It is then possible that the absorption between 93.27 and 93.31 nm may be attributable to P- and Q-branch lines of 5pπ1Π – X(0–0), and perhaps R-branch lines of 4pσ1Σ+ – X(2–0). The strength of the extra absorption is broadly consistent with this hypothesis and its lack of rotational structure could be attributable to a continuing increase of predissociation widths above the assigned 5pπ1Π – X(0–0) transitions leading to a pseudo-continuum of overlapped broadened lines.

It does not appear feasible that the extra absorption between about 93.26 and 93.30 nm could arise from members of the 4p5p complex. However, a very similar feature appears in spectra of 13C16O and 12C18O (Eidelsberg et al. 2014) centred at 93.25 nm, and a clearly resolved 1Π−1Σ+ band was observed near 93.15 nm in 12C16O (Eidelsberg et al. 2012). We intend to investigate these features further with a multi-isotopologue analysis.

4.2.4. Final results

Measured and simulated spectra of five bands observed between 93.2 and 93.35 nm are shown in Fig. 12. Modelled and experimental spectra are compared in Fig. 18. All deduced f-values and predissociation rates are listed in Tables 4 and 5, including results for the extra absorption Ic in the 93.26 and 93.30 nm range. Comparisons are made with previous results (Eidelsberg et al. 1991) obtained at low resolution (R = 30 000). The few corresponding measurements show good agreement.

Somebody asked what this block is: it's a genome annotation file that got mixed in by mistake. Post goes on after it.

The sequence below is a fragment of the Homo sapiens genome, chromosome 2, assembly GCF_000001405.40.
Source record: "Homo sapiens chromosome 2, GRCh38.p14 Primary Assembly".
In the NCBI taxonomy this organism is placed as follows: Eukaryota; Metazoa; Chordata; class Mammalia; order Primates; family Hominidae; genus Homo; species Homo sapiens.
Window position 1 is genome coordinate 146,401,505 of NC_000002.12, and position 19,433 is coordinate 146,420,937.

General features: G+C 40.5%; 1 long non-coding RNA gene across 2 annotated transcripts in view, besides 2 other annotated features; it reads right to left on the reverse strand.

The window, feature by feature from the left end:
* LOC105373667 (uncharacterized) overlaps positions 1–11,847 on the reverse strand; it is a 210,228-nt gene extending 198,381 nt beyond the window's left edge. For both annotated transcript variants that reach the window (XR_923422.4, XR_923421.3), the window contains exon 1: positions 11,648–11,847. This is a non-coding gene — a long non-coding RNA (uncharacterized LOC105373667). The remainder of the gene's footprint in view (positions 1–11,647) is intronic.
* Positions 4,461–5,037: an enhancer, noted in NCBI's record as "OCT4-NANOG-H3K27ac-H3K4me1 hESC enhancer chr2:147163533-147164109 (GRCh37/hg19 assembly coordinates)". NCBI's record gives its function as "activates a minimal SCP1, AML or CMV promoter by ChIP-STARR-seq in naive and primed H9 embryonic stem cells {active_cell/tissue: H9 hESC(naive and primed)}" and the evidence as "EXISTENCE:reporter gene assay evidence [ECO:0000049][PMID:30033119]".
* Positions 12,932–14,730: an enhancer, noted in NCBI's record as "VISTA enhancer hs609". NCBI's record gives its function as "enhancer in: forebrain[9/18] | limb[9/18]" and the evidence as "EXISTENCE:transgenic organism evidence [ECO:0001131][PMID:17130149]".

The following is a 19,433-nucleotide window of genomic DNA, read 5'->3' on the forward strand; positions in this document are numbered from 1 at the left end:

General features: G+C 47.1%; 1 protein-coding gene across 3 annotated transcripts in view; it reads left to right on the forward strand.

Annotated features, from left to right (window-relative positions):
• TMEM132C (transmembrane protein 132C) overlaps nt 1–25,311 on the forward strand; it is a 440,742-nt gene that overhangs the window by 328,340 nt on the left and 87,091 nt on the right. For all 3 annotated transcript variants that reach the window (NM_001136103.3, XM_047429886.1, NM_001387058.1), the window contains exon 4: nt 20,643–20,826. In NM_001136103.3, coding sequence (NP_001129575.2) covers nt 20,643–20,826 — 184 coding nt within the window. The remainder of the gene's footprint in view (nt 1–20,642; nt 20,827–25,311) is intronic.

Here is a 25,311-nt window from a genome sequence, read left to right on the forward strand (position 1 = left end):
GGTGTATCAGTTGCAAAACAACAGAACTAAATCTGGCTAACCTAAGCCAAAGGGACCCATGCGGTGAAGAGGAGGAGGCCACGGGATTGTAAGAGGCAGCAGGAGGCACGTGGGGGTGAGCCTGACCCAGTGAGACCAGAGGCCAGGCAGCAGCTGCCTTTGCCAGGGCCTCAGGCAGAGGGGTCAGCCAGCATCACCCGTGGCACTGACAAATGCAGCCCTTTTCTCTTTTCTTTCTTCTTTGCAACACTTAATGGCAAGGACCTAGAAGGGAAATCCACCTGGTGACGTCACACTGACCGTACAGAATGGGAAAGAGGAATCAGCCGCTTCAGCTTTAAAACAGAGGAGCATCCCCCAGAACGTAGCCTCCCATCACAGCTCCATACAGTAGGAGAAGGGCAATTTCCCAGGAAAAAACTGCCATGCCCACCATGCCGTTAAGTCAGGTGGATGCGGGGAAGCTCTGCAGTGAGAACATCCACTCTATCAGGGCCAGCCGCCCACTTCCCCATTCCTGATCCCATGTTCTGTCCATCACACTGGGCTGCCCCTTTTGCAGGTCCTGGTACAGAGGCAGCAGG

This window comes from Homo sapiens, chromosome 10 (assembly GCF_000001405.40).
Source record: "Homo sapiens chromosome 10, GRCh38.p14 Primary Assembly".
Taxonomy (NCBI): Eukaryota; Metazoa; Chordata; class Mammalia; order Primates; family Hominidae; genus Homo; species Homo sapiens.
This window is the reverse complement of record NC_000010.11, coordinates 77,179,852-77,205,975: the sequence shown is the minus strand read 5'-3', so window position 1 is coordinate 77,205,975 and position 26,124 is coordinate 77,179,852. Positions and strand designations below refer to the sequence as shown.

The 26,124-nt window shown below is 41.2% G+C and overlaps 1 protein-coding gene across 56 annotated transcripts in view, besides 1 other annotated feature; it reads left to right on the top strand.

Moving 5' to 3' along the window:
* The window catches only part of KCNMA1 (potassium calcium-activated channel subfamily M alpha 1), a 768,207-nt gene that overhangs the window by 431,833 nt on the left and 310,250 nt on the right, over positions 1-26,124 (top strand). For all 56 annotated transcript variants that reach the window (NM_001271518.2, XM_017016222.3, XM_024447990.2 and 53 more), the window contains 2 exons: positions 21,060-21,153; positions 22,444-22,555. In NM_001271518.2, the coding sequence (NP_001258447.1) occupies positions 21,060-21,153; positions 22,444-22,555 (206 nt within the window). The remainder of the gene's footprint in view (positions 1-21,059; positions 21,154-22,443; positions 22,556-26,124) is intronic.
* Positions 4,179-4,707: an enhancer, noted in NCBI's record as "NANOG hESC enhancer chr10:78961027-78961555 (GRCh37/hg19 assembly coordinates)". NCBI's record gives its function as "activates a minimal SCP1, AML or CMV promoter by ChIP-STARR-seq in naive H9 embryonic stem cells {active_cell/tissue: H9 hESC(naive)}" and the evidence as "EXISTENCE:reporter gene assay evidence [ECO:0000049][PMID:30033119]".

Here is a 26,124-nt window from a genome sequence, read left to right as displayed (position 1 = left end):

5. Concluding remarks

Spectra showing absorption into the W1Π (v = 0–3) levels and 4p(v = 2) and 5p(v = 0) Rydberg series converging to the CO+ ground state, X, are shown in Fig. 19 for the isotopic species 12C16O, 13C16O, and 13C18O (12C18O is omitted as it is very similar to 13C16O). All these spectra were obtained under the same experimental conditions. Tables 6 and 7 show our complete set of measured f-values for the observed absorption bands for 13C18O (this work), 12C16O (Eidelsberg et al. 2012), and 13C16O and 12C18O (Eidelsberg et al. 2014). Related details for the W10 band in all isotopologues can be found in Heays et al. (2014). This suite of measurements represents the most complete database available for these transitions. The same applies to the measured predissociation rates. Our larger set of measurements provides J-dependent rates (Table 8 and 9).